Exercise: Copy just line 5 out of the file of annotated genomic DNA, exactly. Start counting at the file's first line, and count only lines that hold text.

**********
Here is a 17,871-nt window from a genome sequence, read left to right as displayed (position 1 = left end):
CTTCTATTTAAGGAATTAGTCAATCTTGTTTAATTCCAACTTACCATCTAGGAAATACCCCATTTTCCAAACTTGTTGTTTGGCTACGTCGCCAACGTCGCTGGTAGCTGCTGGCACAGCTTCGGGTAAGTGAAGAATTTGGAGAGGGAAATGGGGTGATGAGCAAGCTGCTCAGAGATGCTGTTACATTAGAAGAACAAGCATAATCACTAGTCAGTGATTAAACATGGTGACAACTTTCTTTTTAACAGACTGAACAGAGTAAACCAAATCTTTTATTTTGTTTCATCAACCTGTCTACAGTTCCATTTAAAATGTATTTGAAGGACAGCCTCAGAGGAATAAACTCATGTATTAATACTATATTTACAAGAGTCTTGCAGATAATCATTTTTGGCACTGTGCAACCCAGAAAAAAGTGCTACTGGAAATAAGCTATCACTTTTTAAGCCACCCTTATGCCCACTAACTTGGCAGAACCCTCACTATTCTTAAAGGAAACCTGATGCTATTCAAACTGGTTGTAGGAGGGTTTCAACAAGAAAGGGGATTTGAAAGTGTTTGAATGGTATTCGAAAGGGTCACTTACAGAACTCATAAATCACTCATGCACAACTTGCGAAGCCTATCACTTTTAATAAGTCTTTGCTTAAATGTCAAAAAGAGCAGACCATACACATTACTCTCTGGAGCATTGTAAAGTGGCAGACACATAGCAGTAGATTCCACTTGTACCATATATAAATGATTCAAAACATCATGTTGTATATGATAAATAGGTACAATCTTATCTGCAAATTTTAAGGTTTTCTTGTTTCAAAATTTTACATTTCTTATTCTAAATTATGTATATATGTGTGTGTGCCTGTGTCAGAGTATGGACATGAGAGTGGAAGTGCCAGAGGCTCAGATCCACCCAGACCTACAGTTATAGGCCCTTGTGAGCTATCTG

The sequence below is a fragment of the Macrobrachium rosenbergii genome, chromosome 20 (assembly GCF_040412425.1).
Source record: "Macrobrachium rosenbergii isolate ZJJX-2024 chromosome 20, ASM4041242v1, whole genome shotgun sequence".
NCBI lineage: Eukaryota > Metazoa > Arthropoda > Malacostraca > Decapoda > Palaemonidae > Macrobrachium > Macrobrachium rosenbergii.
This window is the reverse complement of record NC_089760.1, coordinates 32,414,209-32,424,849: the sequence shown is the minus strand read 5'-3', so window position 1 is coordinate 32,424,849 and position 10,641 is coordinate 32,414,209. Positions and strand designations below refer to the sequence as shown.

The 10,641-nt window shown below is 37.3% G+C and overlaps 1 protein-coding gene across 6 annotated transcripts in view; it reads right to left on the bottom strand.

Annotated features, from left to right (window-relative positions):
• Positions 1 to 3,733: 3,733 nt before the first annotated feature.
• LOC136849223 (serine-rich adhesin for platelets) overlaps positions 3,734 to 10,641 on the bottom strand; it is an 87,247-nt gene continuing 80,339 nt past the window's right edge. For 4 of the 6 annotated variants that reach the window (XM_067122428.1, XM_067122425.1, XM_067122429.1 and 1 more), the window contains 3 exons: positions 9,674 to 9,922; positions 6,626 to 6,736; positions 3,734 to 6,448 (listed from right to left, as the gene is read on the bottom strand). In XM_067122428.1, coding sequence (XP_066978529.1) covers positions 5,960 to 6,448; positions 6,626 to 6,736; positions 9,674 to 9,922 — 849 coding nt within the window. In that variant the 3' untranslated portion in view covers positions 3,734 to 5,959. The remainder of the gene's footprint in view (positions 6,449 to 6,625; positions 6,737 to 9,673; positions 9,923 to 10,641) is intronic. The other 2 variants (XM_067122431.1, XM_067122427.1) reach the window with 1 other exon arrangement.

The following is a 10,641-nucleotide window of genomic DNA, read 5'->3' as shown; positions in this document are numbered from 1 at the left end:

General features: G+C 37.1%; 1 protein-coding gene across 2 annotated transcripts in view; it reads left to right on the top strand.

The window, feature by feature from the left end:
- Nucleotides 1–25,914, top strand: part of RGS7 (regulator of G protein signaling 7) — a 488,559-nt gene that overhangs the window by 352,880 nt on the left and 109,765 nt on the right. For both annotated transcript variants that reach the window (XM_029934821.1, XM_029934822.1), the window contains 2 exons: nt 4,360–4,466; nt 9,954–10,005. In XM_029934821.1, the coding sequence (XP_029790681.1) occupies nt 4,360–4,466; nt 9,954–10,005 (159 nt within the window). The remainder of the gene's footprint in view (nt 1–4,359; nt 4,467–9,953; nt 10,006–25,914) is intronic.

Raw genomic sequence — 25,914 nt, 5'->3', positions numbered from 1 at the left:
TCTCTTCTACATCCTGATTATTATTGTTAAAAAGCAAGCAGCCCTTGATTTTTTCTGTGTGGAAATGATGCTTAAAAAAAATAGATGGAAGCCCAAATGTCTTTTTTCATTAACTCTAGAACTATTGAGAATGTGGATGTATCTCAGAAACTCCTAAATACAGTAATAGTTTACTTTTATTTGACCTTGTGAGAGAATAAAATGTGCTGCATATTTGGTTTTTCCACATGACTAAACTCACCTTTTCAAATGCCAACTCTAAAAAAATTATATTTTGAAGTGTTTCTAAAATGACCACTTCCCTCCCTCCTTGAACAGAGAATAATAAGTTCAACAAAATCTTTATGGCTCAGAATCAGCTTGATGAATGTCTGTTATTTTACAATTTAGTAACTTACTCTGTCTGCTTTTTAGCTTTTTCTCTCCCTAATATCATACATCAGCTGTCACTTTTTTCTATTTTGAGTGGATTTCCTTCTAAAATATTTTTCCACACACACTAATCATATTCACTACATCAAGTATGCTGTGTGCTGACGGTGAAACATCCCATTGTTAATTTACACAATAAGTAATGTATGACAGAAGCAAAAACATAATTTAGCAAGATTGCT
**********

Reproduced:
NCBI lineage: Eukaryota > Metazoa > Arthropoda > Malacostraca > Decapoda > Palaemonidae > Macrobrachium > Macrobrachium rosenbergii.